Sunday, September 1, 2013

An unusual type of pest


Berenty is overflowing with lemurs. They’re everywhere. They’re completely habituated (used to humans). I can hear the ring-tailed lemurs and the brown lemurs on my roof, foraging on the tree above. I see brown lemurs multiple times a day drinking water from our well or from large puddles. I’ve only seen a sifaka drinking from the well once so far. The ring-tailed lemurs are very daring: they are in the kitchen, running around outside our houses, even in the dining room on the table. They’ll steal whatever food is left out and they’ve been known to sneak off with whole loaves of bread. They raid our garbage as well and anything that’s left behind in the kitchen. They sit on top of the roof. They sit on the side of the houses. They feast on the cactus that grows near us. They steal the cat’s food. Ring-tailed lemurs are basically like rats here. Being everywhere, they of course poo everywhere, which is not so cute.

Brown lemurs drinking our water
 Ring-tailed lemurs are also up in the tourist section of Berenty. In this part of the reserve, they enjoy stealing leftovers from the tourists’ meals and occasionally being fed by employees, even though this is forbidden. It sounds cute and the tourists happily snap humorous photos of lemurs eating banana peels or jumping on tables, but the reality is different. Feeding or provisioning animals leads to multiple problems. For starters, aggression within the troop will increase, causing physical confrontations and injuries and potentially increased infant mortality. The increase in aggression causes an increase in stress, making animals more vulnerable to disease. Animals become dependent on this outside source of food, causing a serious problem if at any point humans decide to stop provisioning the animals. Once used to a steady source of food, the troops may no longer have a large home range and the ability to expand and search for alternative food sources without entering into another troop’s territory, again leading to increased physical confrontations.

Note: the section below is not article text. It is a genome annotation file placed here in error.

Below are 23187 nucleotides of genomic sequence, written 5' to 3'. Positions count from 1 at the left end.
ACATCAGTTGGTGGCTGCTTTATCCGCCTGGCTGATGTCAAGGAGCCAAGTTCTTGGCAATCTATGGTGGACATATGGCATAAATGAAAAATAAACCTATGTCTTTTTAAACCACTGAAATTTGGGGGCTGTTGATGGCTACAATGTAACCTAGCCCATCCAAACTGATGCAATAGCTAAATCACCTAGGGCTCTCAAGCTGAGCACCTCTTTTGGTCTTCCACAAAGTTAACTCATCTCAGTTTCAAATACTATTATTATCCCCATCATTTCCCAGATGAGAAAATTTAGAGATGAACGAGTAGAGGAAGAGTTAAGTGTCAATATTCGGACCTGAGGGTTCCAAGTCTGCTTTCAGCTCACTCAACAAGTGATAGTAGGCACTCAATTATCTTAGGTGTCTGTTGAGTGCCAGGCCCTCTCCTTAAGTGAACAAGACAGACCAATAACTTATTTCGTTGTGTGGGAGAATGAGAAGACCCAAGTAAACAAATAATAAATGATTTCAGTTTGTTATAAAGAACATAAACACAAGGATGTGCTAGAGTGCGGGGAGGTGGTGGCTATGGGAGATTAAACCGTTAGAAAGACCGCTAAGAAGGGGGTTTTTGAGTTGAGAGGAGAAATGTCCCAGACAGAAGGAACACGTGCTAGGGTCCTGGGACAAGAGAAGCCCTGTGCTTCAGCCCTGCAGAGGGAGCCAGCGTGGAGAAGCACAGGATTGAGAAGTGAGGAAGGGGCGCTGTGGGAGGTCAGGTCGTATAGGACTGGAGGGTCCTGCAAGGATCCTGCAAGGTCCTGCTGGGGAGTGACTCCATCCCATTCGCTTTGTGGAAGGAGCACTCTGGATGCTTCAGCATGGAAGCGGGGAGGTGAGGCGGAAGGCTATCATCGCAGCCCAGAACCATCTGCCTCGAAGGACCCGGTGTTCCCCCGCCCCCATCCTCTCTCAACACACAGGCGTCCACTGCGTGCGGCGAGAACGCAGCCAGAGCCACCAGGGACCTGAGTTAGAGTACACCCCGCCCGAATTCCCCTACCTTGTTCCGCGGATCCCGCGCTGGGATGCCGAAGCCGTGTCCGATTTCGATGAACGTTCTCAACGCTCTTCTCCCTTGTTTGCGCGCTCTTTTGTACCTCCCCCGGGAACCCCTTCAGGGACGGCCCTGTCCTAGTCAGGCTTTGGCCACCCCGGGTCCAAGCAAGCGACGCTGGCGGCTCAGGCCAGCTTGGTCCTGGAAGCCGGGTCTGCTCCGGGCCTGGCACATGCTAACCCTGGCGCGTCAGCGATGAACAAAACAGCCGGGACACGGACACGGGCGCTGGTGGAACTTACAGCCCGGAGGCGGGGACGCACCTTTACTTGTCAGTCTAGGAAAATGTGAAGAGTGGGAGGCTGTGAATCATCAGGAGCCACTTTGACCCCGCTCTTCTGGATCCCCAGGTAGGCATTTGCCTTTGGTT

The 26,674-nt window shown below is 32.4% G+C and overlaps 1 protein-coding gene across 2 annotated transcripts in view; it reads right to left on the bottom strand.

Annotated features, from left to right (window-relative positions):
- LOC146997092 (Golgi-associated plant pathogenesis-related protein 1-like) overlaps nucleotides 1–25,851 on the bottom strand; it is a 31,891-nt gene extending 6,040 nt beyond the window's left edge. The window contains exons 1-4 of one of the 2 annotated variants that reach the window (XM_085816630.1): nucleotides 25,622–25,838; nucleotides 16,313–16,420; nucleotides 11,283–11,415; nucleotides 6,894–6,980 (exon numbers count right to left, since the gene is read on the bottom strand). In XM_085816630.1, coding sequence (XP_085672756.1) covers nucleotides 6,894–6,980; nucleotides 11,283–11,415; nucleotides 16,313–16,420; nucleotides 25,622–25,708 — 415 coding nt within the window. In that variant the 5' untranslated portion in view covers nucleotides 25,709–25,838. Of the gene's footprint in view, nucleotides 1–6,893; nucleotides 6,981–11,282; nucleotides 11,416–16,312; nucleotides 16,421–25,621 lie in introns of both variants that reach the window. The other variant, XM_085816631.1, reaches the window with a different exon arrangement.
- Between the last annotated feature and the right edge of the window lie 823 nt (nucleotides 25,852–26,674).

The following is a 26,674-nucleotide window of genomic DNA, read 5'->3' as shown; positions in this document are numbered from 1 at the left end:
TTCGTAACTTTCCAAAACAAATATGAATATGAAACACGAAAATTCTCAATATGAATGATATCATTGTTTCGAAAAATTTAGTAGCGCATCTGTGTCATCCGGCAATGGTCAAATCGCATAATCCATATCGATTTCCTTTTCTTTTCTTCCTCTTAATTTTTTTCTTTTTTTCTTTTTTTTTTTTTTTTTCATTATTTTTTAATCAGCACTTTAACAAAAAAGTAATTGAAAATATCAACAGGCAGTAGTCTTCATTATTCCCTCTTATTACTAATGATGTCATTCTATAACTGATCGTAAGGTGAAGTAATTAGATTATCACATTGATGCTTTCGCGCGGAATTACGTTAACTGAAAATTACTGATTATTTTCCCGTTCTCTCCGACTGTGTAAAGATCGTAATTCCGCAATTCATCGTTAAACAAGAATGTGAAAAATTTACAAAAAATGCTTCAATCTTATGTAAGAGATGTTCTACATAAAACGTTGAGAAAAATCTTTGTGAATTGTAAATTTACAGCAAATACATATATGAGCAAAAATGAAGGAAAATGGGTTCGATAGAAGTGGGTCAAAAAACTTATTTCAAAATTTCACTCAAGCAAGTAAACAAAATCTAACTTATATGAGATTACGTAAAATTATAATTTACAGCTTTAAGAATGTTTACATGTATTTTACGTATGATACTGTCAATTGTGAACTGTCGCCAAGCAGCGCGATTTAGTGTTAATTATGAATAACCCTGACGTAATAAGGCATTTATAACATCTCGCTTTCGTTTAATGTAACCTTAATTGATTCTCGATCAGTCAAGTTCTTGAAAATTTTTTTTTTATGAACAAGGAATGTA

Ring-tailed lemur sauntering into our kitchen

Provisioning cute, little lemurs seems like a good idea at a first glance, but there are drawbacks that should be considered. Provisioning a group of primates is not a decision that should be entered into lightly. Yet there are troops of primates around the world where provisioning takes place and has so for years. These unique, experimental environments allow researchers to ask novel questions that wouldn’t be possible otherwise. For example, we know that provisioned populations generally have higher birthrates. 


Critical thinking: What other questions might be asked if studying a provisioned population of primates or other animals?



The more the merrier

Come on in! To one of our bedrooms...They have no shame.
 
Help yourself!

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